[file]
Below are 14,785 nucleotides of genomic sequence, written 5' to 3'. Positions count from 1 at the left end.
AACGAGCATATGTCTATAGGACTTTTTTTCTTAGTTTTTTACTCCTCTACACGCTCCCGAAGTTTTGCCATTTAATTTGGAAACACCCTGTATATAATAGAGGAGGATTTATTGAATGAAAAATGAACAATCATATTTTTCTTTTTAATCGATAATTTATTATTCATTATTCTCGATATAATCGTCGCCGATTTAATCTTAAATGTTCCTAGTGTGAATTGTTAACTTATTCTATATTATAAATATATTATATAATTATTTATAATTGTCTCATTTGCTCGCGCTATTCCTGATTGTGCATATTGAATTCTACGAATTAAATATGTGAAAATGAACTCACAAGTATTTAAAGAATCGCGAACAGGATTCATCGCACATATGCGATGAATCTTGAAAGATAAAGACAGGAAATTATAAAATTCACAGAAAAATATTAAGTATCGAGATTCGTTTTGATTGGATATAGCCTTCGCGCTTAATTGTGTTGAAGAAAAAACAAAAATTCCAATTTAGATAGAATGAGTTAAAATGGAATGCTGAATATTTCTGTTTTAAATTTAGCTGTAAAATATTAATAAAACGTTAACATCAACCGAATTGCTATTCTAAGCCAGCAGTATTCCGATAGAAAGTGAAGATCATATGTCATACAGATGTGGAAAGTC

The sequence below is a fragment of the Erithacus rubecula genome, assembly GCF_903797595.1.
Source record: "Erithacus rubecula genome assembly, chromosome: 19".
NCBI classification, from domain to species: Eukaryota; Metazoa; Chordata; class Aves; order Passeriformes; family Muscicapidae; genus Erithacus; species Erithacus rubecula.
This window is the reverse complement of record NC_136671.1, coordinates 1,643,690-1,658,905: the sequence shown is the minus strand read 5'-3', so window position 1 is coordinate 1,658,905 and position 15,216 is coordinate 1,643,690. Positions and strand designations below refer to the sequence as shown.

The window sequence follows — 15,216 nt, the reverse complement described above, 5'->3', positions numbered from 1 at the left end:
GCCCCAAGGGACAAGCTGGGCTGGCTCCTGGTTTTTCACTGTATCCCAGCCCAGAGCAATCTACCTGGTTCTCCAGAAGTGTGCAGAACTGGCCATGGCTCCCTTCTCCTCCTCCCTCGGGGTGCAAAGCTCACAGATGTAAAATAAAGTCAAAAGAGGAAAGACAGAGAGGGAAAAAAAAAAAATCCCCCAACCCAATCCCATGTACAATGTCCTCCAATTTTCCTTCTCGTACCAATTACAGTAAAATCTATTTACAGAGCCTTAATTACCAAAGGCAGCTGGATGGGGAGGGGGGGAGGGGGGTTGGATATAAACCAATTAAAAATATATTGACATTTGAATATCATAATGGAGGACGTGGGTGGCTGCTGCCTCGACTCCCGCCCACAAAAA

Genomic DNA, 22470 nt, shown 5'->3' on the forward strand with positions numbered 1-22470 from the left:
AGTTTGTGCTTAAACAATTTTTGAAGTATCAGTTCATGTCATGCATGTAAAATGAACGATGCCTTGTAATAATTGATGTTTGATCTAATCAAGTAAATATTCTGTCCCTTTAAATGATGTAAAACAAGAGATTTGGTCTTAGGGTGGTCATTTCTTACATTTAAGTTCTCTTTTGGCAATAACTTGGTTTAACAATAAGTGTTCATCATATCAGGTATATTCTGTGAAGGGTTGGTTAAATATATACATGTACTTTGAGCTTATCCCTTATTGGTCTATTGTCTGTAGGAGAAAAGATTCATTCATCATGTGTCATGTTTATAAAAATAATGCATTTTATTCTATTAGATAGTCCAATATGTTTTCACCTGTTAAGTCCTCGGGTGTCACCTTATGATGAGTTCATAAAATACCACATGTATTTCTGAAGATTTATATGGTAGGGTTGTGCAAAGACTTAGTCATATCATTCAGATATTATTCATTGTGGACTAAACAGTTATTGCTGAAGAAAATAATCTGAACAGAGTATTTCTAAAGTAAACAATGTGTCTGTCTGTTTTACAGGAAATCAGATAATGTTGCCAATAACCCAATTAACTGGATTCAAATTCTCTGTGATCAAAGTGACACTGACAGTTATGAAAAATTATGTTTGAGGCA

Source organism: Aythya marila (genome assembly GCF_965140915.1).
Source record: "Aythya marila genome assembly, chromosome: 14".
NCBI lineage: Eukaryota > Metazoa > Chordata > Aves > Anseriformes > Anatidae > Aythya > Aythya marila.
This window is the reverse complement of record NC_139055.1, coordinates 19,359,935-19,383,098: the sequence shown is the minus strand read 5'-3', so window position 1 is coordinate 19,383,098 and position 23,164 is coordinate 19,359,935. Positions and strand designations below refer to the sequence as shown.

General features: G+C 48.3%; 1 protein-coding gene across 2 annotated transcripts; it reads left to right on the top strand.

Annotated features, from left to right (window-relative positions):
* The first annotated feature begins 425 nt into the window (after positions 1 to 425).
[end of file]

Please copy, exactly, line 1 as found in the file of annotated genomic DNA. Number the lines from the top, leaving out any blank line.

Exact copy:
Below are 14,785 nucleotides of genomic sequence, written 5' to 3'. Positions count from 1 at the left end.